The families of flowering plants
Habit and leaf form. Herbs, or lianas (at least, some sublianoid). With a basal aggregation of leaves, or without conspicuous aggregations of leaves; rhizomatous (with sympodial rhizomes). Self supporting, or epiphytic, or climbing (occasionally). Mesophytic. Leaves alternate; distichous, or spiral to distichous; petiolate (the petioles often long, sometimes winged); sheathing. Leaf sheaths with free margins. Leaves simple (often colour-patterned); pulvinate (between blade and petiole). Lamina entire; conspicuously asymmetric (with the inner half-lamina larger); lanceolate, or oblong, or ovate; pinnately veined (or pinnate-parallel); without cross-venules; attenuate to the base, or cuneate at the base, or oblique at the base, or rounded at the base. Leaves eligulate. Lamina margins entire. Vernation convolute.
General anatomy. Plants with silica bodies (these hat-shaped or as druses).
Leaf anatomy. Epidermis without silica bodies. Stomata present; paracytic, or tetracytic. The mesophyll not containing mucilage cells; containing crystals. The crystals druses, or solitary-prismatic (no raphides). Foliar vessels absent. Minor leaf veins without phloem transfer cells (Marantochloa).
Axial (stem, wood) anatomy. Secondary thickening absent.
The vessel end-walls simple (mainly), or scalariform and simple.
Root anatomy. Root xylem with vessels; vessel end-walls scalariform, or simple.
Reproductive type, pollination. Plants hermaphrodite. Floral nectaries present. Nectar secretion from the gynoecium (via septal nectaries at the summit of the ovary). Pollination entomophilous; mechanism conspicuously specialized (usually with an explosive pollination mechanism, with the style held under tension by the labellum until the latter is moved).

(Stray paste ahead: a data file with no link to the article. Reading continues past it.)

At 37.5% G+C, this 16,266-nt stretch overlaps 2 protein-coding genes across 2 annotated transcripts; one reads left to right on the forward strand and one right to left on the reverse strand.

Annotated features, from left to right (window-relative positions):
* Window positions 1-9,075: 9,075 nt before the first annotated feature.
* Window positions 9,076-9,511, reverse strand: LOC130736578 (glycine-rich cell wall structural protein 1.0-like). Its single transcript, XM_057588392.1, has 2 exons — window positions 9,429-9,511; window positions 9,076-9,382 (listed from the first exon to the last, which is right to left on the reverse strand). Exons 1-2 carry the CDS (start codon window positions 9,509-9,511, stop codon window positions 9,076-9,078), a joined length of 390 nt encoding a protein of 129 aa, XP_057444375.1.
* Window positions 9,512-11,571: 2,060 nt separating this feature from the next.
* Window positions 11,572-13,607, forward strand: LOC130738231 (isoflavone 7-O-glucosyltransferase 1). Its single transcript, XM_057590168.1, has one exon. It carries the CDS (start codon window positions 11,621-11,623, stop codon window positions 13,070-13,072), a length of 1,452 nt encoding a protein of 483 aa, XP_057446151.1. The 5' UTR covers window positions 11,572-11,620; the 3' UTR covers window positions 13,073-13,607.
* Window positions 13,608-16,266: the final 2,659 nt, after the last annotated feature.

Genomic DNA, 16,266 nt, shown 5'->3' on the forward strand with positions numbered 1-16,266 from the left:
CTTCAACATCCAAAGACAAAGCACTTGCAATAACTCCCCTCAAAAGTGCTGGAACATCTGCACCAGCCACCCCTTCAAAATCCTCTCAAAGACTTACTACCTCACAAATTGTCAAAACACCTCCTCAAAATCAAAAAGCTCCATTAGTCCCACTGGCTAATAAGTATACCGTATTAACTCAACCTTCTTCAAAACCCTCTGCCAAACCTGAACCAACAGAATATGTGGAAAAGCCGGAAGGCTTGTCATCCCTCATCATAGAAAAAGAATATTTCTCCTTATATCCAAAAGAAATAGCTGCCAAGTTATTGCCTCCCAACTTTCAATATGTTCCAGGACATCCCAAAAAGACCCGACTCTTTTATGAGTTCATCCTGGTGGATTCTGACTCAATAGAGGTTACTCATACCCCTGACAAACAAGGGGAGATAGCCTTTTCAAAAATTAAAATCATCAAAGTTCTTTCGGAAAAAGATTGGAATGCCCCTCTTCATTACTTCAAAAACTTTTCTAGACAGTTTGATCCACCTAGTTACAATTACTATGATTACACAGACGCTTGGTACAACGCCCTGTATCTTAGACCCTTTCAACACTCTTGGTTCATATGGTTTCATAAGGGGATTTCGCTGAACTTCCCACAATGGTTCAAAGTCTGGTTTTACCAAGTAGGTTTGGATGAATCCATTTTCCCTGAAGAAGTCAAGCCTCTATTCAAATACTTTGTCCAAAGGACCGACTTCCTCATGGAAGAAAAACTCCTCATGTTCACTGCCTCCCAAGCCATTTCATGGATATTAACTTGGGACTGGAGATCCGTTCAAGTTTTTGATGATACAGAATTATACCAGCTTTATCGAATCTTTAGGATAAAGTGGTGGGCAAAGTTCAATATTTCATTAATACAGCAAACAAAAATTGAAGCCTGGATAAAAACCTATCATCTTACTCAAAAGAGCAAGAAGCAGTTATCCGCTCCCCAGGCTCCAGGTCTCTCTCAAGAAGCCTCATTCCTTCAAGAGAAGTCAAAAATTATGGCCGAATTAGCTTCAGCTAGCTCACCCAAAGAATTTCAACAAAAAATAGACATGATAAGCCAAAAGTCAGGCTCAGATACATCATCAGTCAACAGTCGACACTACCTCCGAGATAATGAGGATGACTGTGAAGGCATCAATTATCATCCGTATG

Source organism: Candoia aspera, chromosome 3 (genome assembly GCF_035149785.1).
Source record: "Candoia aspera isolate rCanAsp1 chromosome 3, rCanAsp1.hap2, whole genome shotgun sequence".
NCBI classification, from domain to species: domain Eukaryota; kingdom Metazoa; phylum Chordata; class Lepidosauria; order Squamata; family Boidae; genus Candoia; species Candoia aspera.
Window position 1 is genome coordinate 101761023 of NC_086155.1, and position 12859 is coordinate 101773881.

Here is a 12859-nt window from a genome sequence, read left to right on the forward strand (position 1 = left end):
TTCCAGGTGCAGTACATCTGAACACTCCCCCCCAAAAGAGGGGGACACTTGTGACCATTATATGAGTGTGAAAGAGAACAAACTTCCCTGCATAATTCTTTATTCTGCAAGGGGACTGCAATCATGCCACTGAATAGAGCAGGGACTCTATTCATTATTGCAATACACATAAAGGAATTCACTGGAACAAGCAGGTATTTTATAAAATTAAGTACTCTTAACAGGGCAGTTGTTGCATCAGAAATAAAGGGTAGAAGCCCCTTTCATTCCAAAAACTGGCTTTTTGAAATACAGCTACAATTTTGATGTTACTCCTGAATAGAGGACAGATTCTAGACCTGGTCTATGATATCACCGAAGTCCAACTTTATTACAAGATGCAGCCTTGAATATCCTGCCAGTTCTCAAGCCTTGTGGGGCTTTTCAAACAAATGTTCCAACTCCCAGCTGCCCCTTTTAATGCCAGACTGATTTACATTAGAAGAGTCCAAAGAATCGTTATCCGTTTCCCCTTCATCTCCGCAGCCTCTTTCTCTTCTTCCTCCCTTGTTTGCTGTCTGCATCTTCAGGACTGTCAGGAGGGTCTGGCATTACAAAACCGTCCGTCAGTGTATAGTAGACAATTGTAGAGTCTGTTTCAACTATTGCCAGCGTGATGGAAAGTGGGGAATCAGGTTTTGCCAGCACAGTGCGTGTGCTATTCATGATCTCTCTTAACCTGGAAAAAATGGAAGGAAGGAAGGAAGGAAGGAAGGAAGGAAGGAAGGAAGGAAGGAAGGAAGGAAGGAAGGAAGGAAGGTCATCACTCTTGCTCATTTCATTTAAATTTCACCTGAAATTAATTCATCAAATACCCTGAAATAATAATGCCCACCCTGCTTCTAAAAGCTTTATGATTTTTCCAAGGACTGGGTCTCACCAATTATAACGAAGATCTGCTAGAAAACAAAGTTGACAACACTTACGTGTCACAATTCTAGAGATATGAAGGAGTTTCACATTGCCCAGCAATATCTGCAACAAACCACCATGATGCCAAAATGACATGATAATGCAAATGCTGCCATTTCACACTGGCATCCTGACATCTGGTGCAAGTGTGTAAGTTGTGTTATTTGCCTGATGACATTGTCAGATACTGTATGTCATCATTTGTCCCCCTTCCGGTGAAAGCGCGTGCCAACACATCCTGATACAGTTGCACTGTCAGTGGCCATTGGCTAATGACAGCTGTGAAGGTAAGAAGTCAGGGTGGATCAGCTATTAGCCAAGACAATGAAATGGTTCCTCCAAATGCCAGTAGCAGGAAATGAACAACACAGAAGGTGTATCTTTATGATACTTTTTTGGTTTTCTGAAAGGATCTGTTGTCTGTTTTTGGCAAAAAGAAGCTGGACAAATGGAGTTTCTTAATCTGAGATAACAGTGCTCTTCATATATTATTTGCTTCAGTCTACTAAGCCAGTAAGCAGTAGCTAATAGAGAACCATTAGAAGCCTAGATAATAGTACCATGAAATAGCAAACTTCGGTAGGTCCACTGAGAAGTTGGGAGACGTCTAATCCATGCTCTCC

Inflorescence, floral, fruit and seed morphology. Flowers aggregated in inflorescences (paired, the pairs aggregated or not); in cymes. The ultimate inflorescence units cymose. Inflorescences scapiflorous, or not scapiflorous; terminal, or axillary; consisting of monochasial cymes or thyrses; pseudanthial (in the sense that in each pair, each asymmetric flower complements the other in mirror-image). Flowers bracteate (each pair subtended by a bract); bracteolate, or ebracteolate; very irregular; asymmetric. The floral irregularity involving the perianth and involving the androecium. Flowers cyclic; tetracyclic, or pentacyclic. Perigone tube present, or absent (the sepals free, the petals more or less joined into a long or short tube).
Perianth with distinct calyx and corolla; 6; free and joined (sepals free, petals joined); 2 whorled; isomerous; different in the two whorls. Calyx 3; 1 whorled; polysepalous. Corolla 3; 1 whorled; gamopetalous (with a basal tube); unequal but not bilabiate (one petal often hoodlike and larger); white, or pink.
Androecium (3–)4–5. Androecial members adnate (to the corolla tube); free of the gynoecium (but one of the inner staminodes forming a labellum over the pistil, the other often a landing stage for insects); coherent (the members of the outer whorl forming a tube longer than the petals, with which they are fused basally); 2 whorled. Androecium including staminodes (only the posterior member of the inner whorl is fertile, this bearing a fertile half-anther and a larger or smaller petaloid staminodal appendage). Staminodes (2–)3, or 4 (petaloid but small, two from the inner whorl, other (1-)2 the lateral(s) of the outer whorl, the median outer member always absent); external to the fertile stamens and in the same series as the fertile stamens; petaloid. Stamens 1; reduced in number relative to the adjacent perianth; petaloid. Anthers adnate (the single fertile stamen with a pollen sac on one edge); non-versatile; dehiscing via longitudinal slits; introrse; unilocular. The endothecial thickenings spiral. Microsporogenesis successive. Pollen grains nonaperturate (without an exine); 2-celled (Maranta).